Everything we know about healthcare will be totally different in twenty years. But while breath-taking new technologies become available, I believe our most important task is to integrate them in a way that always benefits patients. Emerging medical technologies are fantastic tools with which we can completely reimagine the continuum of care. We can redesign how, when and where healthcare is delivered to improve the quality of our lives and the sustainability of healthcare systems. Artificial intelligence is the most powerful breakthrough I see in healthcare. Digital health will revolutionize prevention, diagnosis, care and long-term monitoring, profoundly transforming outcomes for patients. While there may be some reluctance to ‘trust’ machines today for both security and ethical issues which must be addressed, I may imagine a day when it would be unethical not to consult AI before making clinical decisions. There are other fields where we can see awe-inspiring progress. In nanomedicine, biomaterials, photonics and robotics, innovation is becoming a reality for patients. These technologies can combine to deliver unprecedented solutions: nanoparticles to treat cancer without using drugs, artificial pancreas to make life with diabetes simpler, exoskeletons controlled by the brain of patients with disabilities, retinal implants to treat age-related blindness, etc. Today’s health systems are mainly responsive. We are still focusing on acute, short-term responses to chronic conditions. This is inefficient. I see three ways in which technologies can transform the continuum of care for the good of patients. First, a modern health system should seek to avoid the acute phase of care through smarter prevention and earlier diagnosis. Basically, it is all about not becoming a patient, through wellness care. Second, we must optimize the management of the acute phase when it occurs. Patients who require hospitalisation should benefit from personalized approaches and a faster return to their normal...
In European countries, we have seen a rise in real health expenditure that is greater than real growth in national incomes. But, despite this, improvement s in health outcomes have been subdued. More is going in but less is coming out of health systems. To me, the key question is not only Why has this happened? It is also important to ask how we reverse the trend to achieve much better outcomes while achieving improved efficiency in health systems of Europe. We know that there are high levels of inefficiency and waste in European health systems. But there is hope: the best performing EU countries have managed to improve efficiency levels while increasing life expectancy and reducing levels of premature death. I believe innovation is the key to solving this problem. However, we are faced with a paradox between the 'delivery of innovations' and 'innovation in delivery'. The 'delivery of innovations' has been remarkable, thanks to breakthroughs in science and the digital revolution. Medical devices, medicines and health technologies are enabling more precise diagnosis, monitoring and treatment. At the same time, 'innovation in delivery' of healthcare services has been all but stagnant. This is a source of inefficiency; a failure to improve the effectiveness, equity and responsiveness of health care required to achieve better and more consistent outcomes. And so, while the world around us changes, healthcare is a laggard in terms of how it delivers services. Entertainment, communication, banking and government services have responded to technological advances to rethink how they meet the needs of citizens and consumers. We cannot afford this any longer. New funding and investment models are critically needed for transformative innovations in health systems to achieve value, ensure sustainability and protect universal health coverage enjoyed by citizens of Europe. A sustainable model By incorporating value...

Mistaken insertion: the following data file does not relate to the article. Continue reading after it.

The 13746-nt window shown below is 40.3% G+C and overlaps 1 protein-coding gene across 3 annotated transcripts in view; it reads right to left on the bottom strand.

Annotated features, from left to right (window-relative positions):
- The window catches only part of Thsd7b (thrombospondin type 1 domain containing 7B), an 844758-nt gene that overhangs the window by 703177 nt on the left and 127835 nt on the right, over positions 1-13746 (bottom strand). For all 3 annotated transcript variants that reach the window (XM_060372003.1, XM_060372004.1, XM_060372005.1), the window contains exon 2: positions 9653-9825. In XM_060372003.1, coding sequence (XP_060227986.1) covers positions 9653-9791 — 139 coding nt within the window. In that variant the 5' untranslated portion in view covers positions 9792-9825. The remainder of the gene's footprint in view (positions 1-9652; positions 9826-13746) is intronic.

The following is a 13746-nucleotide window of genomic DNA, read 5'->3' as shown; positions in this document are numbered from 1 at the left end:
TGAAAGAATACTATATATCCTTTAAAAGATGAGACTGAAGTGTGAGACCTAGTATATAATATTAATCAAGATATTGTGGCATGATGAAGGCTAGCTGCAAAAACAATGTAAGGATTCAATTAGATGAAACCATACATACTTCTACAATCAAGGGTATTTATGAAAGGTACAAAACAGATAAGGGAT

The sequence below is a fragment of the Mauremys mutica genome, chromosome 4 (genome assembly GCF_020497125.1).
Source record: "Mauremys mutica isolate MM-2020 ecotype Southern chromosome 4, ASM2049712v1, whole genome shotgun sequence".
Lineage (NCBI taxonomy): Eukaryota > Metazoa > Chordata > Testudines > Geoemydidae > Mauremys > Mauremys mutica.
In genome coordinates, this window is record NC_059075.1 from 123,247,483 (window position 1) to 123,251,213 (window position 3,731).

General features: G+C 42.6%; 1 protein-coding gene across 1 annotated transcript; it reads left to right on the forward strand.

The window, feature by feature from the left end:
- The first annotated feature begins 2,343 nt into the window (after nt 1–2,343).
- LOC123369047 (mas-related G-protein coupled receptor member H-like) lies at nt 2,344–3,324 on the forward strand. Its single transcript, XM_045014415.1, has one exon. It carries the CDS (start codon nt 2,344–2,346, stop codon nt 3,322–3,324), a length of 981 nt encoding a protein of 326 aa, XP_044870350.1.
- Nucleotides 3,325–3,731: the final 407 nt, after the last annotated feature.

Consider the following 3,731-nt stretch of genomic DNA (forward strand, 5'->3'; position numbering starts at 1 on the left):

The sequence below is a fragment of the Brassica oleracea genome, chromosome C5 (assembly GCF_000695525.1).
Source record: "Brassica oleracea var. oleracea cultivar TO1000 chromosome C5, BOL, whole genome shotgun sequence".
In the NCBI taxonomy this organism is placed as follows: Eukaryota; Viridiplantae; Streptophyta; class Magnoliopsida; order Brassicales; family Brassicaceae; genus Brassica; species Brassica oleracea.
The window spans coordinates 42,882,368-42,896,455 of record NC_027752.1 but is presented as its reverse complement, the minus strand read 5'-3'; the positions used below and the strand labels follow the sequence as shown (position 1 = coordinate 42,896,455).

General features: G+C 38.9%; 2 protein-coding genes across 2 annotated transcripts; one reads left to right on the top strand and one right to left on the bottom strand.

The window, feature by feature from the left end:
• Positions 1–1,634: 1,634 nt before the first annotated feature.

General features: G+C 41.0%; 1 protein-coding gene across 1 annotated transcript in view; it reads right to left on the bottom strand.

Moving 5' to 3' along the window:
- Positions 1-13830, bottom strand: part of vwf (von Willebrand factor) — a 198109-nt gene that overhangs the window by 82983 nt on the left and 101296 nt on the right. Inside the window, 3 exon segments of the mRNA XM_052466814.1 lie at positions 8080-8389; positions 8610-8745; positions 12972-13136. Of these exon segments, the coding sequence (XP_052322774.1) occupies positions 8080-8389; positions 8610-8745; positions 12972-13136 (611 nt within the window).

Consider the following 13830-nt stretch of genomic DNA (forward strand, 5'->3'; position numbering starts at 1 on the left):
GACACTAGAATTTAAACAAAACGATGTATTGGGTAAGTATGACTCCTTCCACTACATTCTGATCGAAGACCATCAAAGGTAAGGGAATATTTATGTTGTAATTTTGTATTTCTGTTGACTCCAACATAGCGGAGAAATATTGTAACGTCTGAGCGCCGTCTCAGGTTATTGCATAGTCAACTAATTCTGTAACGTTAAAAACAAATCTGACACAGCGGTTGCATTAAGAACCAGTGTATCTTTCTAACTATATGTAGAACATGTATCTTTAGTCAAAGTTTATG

Emerging technologies, innovative software and medical devices are revolutionising the healthcare industry. Decentralising clinical trial data is helping to unlock the full potential these tools by enabling people in different places to work securely on data without compromising patient privacy . One of the areas that I find most exciting is the use of predictive modelling and artificial intelligence in federated machine learning – a way to learn from data without removing it from the location where it is stored. This takes us beyond the current established concept of federated databases. By combining several new technologies, we can not only have distributed data – but also distributed 'data fictionalisation' (i.e. the learning from data). This enables owner control of the data during learning. In practice, this disruptive approach ensures that the study is built around the patient, rather than a centralized trial site. It unleashes new ways to use data, transforming how scientists conduct R&D in the discovery and management of various diseases. This new patient-centred approach means data can be collected anywhere – at a hospital or research centre, or from the patient's home using telemedicine tools. This produces data that is far more representative of a patient's real-world activities during their participation in a clinical study. Building clinical trials around patients in their homes and in the community through remote visits and monitoring, enhances recruitment and increases convenience for participants. The implementation of this decentralised research approach is well accepted by patients, offering measurable benefits. It means fewer site visits, making trial participation less daunting. Today's remote advanced technologies have provided many opportunities for healthcare organizations to enhance the overall care experience, improve the health of populations and reduce per capita healthcare costs, globally. As a result, we have seen readmissions among congestive heart failure (CHF) patients in...